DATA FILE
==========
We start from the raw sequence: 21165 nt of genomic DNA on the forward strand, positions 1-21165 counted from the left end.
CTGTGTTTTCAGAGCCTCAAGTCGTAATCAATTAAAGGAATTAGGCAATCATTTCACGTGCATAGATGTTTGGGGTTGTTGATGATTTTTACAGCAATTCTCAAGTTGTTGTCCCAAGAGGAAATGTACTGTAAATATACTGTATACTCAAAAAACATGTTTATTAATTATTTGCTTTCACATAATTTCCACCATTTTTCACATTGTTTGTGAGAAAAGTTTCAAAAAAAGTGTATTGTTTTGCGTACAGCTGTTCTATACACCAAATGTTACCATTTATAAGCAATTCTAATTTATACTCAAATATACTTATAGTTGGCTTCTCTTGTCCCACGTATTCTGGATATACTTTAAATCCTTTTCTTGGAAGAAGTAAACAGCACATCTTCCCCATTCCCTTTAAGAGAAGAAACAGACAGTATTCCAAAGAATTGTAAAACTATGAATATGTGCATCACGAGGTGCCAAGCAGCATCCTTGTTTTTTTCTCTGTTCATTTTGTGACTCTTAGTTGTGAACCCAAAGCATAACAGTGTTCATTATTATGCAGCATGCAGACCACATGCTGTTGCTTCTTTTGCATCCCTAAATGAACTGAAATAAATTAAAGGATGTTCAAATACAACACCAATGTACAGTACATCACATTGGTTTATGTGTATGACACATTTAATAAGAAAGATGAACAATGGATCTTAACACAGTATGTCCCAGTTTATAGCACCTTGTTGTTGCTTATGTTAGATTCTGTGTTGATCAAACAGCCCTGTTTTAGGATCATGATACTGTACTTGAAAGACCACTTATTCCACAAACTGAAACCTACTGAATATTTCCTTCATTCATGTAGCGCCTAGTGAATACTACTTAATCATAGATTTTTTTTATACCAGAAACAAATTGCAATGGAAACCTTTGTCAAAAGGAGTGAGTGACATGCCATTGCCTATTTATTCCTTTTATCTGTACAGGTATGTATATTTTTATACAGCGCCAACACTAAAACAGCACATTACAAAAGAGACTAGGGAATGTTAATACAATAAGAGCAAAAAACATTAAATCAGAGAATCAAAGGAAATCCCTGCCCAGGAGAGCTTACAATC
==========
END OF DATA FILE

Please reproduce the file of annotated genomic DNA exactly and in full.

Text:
We start from the raw sequence: 21165 nt of genomic DNA on the forward strand, positions 1-21165 counted from the left end.
CTGTGTTTTCAGAGCCTCAAGTCGTAATCAATTAAAGGAATTAGGCAATCATTTCACGTGCATAGATGTTTGGGGTTGTTGATGATTTTTACAGCAATTCTCAAGTTGTTGTCCCAAGAGGAAATGTACTGTAAATATACTGTATACTCAAAAAACATGTTTATTAATTATTTGCTTTCACATAATTTCCACCATTTTTCACATTGTTTGTGAGAAAAGTTTCAAAAAAAGTGTATTGTTTTGCGTACAGCTGTTCTATACACCAAATGTTACCATTTATAAGCAATTCTAATTTATACTCAAATATACTTATAGTTGGCTTCTCTTGTCCCACGTATTCTGGATATACTTTAAATCCTTTTCTTGGAAGAAGTAAACAGCACATCTTCCCCATTCCCTTTAAGAGAAGAAACAGACAGTATTCCAAAGAATTGTAAAACTATGAATATGTGCATCACGAGGTGCCAAGCAGCATCCTTGTTTTTTTCTCTGTTCATTTTGTGACTCTTAGTTGTGAACCCAAAGCATAACAGTGTTCATTATTATGCAGCATGCAGACCACATGCTGTTGCTTCTTTTGCATCCCTAAATGAACTGAAATAAATTAAAGGATGTTCAAATACAACACCAATGTACAGTACATCACATTGGTTTATGTGTATGACACATTTAATAAGAAAGATGAACAATGGATCTTAACACAGTATGTCCCAGTTTATAGCACCTTGTTGTTGCTTATGTTAGATTCTGTGTTGATCAAACAGCCCTGTTTTAGGATCATGATACTGTACTTGAAAGACCACTTATTCCACAAACTGAAACCTACTGAATATTTCCTTCATTCATGTAGCGCCTAGTGAATACTACTTAATCATAGATTTTTTTTATACCAGAAACAAATTGCAATGGAAACCTTTGTCAAAAGGAGTGAGTGACATGCCATTGCCTATTTATTCCTTTTATCTGTACAGGTATGTATATTTTTATACAGCGCCAACACTAAAACAGCACATTACAAAAGAGACTAGGGAATGTTAATACAATAAGAGCAAAAAACATTAAATCAGAGAATCAAAGGAAATCCCTGCCCAGGAGAGCTTACAATC